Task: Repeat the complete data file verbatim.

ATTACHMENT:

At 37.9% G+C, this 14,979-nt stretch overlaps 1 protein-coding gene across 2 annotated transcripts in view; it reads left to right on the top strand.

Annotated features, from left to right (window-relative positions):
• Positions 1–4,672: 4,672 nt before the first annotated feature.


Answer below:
At 37.9% G+C, this 14,979-nt stretch overlaps 1 protein-coding gene across 2 annotated transcripts in view; it reads left to right on the top strand.

Annotated features, from left to right (window-relative positions):
• Positions 1–4,672: 4,672 nt before the first annotated feature.